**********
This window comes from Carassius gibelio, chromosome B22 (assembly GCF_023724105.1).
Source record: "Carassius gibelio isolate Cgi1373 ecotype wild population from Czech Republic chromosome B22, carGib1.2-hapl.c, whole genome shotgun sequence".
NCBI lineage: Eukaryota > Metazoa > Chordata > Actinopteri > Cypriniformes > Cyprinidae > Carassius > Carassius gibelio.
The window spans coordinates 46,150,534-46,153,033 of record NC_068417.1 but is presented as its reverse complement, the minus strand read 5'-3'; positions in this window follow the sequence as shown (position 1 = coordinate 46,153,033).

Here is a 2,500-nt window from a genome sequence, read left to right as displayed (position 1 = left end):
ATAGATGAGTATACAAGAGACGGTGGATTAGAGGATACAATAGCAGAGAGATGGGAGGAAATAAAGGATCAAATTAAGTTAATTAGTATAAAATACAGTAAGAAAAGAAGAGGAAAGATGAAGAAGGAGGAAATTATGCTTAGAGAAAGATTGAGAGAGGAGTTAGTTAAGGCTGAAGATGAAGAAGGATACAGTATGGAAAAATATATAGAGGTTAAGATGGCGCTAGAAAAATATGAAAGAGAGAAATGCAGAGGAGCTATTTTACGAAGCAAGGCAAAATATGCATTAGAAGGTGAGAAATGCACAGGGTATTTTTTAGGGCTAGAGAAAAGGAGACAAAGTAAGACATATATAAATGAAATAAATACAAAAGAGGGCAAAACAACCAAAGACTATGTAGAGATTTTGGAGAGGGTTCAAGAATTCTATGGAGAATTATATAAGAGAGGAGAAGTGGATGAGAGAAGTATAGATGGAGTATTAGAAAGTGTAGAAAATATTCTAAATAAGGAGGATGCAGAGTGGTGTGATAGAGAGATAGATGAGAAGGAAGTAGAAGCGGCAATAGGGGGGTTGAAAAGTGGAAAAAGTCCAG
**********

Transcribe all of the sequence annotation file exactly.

This window comes from Carassius gibelio, chromosome B22 (assembly GCF_023724105.1).
Source record: "Carassius gibelio isolate Cgi1373 ecotype wild population from Czech Republic chromosome B22, carGib1.2-hapl.c, whole genome shotgun sequence".
NCBI lineage: Eukaryota > Metazoa > Chordata > Actinopteri > Cypriniformes > Cyprinidae > Carassius > Carassius gibelio.
The window spans coordinates 46,150,534-46,153,033 of record NC_068417.1 but is presented as its reverse complement, the minus strand read 5'-3'; positions in this window follow the sequence as shown (position 1 = coordinate 46,153,033).

Here is a 2,500-nt window from a genome sequence, read left to right as displayed (position 1 = left end):
ATAGATGAGTATACAAGAGACGGTGGATTAGAGGATACAATAGCAGAGAGATGGGAGGAAATAAAGGATCAAATTAAGTTAATTAGTATAAAATACAGTAAGAAAAGAAGAGGAAAGATGAAGAAGGAGGAAATTATGCTTAGAGAAAGATTGAGAGAGGAGTTAGTTAAGGCTGAAGATGAAGAAGGATACAGTATGGAAAAATATATAGAGGTTAAGATGGCGCTAGAAAAATATGAAAGAGAGAAATGCAGAGGAGCTATTTTACGAAGCAAGGCAAAATATGCATTAGAAGGTGAGAAATGCACAGGGTATTTTTTAGGGCTAGAGAAAAGGAGACAAAGTAAGACATATATAAATGAAATAAATACAAAAGAGGGCAAAACAACCAAAGACTATGTAGAGATTTTGGAGAGGGTTCAAGAATTCTATGGAGAATTATATAAGAGAGGAGAAGTGGATGAGAGAAGTATAGATGGAGTATTAGAAAGTGTAGAAAATATTCTAAATAAGGAGGATGCAGAGTGGTGTGATAGAGAGATAGATGAGAAGGAAGTAGAAGCGGCAATAGGGGGGTTGAAAAGTGGAAAAAGTCCAG